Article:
How Do Bitcoin Transactions Work?
How Do Bitcoin Transactions Work in a Nutshell?
On the surface, they’re fairly easy to understand. When a person wants to send someone else some Bitcoin, they enter the recipient’s address and the amount and then click Send. This is as far as the user interface goes. Under the hood, however, a lot more happens in these Bitcoin transactions.
Once a user publishes their intention to send Bitcoin, nodes will proceed to scan the blockchain network to determine whether the user owns the coins in question and whether the funds haven’t been sent to somebody else before. If the information is confirmed, the transaction will be included in a block of transactions, which is then published and stored forever on the blockchain.
Basic Explanation of the Blockchain Network
In this article, we will attempt to cover everything there is to know about Bitcoin transactions in depth. To understand how Bitcoin works, it is important for users to have a solid understanding of the blockchain network, which together with nodes create the backbone of the Bitcoin payment system.
The Bitcoin blockchain network represents a decentralized and digitized public ledger that stores all transactions that ever took place. The public ledger stores all transactions in a chronological order. Its main purpose is to serve as an accounting and processing method for digital currencies. However, it has great potential in a variety of other industries as well.
It has often been said that Bitcoin does not require a middleman or central authority thanks to its decentralized nature. Well, this decentralization alongside many of the other benefits associated with Bitcoin transactions are possible thanks to the blockchain. The reason for that is security. Bitcoin blockchain, thanks to the encryption technologies woven into it, is one of the safest currencies when it comes to transactions. No wonder then, that even the best bitcoin casinos in the USA use it as a basic currency.
As the name suggests, this public ledger comes in two sections: the blocks and the chain. The block represents the present part of the blockchain network. It’s responsible for recording and bundling a part of the network’s recent transactions. Once a block is completed, it permanently joins the chain, and a new block is created. All of these blocks are connected with one another, and they store essential data required for the system to run, including user addresses, balances, and several other components.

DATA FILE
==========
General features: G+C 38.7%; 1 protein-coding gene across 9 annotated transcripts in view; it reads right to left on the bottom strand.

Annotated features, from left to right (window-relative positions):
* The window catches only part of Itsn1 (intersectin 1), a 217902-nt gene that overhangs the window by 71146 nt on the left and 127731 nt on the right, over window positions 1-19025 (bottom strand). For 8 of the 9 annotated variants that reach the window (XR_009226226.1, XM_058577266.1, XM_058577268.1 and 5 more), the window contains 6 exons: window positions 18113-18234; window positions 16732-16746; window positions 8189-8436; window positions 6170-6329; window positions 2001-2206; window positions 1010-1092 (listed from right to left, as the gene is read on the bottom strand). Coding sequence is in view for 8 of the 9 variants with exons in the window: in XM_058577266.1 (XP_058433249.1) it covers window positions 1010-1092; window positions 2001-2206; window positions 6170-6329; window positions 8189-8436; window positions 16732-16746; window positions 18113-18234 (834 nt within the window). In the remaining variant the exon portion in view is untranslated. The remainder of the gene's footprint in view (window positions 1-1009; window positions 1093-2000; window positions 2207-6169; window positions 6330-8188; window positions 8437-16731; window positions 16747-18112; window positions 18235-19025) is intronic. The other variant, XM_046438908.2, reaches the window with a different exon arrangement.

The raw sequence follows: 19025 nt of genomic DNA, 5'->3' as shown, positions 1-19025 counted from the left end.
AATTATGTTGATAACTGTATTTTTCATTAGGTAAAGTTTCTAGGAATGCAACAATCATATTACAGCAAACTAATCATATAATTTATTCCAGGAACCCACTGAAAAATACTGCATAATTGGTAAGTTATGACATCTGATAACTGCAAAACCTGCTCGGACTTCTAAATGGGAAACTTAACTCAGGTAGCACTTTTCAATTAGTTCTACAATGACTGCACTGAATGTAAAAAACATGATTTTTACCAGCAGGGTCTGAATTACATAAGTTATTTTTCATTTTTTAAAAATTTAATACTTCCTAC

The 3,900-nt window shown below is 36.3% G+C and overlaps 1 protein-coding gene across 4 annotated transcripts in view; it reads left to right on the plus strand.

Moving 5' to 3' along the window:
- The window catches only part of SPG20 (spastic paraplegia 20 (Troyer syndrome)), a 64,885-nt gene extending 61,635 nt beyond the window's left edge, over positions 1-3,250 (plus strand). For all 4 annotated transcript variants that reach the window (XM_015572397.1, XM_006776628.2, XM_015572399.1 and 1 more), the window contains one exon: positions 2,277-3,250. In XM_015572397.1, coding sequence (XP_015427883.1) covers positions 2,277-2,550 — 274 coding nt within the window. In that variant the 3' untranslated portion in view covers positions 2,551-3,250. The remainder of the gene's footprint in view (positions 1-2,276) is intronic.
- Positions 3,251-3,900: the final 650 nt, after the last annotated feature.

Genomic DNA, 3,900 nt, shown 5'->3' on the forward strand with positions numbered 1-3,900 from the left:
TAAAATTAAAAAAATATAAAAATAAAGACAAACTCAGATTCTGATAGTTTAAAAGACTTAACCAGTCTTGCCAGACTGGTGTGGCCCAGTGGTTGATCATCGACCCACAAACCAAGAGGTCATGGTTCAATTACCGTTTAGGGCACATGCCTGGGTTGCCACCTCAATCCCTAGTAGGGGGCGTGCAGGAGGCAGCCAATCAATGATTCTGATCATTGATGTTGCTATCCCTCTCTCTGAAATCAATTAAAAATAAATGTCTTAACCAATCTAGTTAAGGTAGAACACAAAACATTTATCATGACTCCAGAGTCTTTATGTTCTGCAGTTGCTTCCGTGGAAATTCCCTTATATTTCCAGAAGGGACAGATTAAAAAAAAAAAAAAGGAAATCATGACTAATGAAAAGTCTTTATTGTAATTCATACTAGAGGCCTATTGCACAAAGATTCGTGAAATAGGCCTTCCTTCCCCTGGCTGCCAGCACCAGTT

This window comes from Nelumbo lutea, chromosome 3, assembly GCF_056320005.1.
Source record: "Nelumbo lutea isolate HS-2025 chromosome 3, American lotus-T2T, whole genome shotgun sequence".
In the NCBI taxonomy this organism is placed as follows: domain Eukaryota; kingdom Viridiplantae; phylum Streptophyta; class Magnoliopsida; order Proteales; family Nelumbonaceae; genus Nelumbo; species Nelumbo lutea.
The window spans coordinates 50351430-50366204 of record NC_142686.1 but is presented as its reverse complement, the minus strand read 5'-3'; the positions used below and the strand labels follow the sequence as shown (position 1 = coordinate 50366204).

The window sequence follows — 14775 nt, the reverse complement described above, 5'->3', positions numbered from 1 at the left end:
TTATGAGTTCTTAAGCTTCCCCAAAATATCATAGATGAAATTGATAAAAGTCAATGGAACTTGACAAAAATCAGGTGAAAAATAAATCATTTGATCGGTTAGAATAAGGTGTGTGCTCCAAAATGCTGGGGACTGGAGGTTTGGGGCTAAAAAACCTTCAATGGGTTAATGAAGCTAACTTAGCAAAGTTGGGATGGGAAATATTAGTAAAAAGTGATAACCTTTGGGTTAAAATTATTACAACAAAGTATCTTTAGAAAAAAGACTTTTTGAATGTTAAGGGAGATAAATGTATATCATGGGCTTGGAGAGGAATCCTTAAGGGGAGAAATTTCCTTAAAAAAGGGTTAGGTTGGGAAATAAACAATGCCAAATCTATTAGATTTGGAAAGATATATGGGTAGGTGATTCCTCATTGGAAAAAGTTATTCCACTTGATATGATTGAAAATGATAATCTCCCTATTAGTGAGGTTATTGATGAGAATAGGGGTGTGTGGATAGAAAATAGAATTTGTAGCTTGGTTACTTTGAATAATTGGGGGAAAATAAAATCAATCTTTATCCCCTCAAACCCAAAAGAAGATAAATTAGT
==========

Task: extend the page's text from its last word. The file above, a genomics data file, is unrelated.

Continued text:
Basic Explanation of Bitcoin Addresses
So what is a Bitcoin address? When you want to send Bitcoin to someone, you won’t need their name, email, or other personal data. Instead, they’ll need to provide you with their Bitcoin address, which is an identifier consisting of 26 to 35 alphanumeric characters, representing the destination for the funds you wish to send. The Bitcoin protocol allows any user, wallet, exchange, or business to generate as many addresses as they’d like, free of charge. In fact, it is often recommended that different addresses are used for transactions, as doing so increases anonymity and security. The whole process is pretty much similar to that of Bitcoin mining.
Addresses are essential to understanding how Bitcoin transactions work, since they play an important role in all Bitcoin transactions.
Bitcoin Transactions In Depth
Oftentimes, Bitcoin transactions are compared to other payment systems in terms of how they work. With this in mind, many people believe that addresses are responsible for holding the funds, hence when a transaction is made, a part of the sum is sent to another person, leaving the sender with the remaining coins.
Things work a bit differently here. When you make a Bitcoin transaction, in which you’re sending someone only some of your Bitcoins, you’re technically spending all of your coins at once. If there is a remaining balance left, it will be automatically sent back to your account. In other words, every time a transaction is made, all coins move back and forth.
Because of this model, a Bitcoin transaction is composed of several elements.
Most Bitcoin transactions are made up of three main components, these being the transaction header, the input, and the output. When you make a transaction, being aware of these components brings no benefit, as the entire process is automated. Now, things will get a bit more technical as we attempt to explain what these components are and what purpose they serve.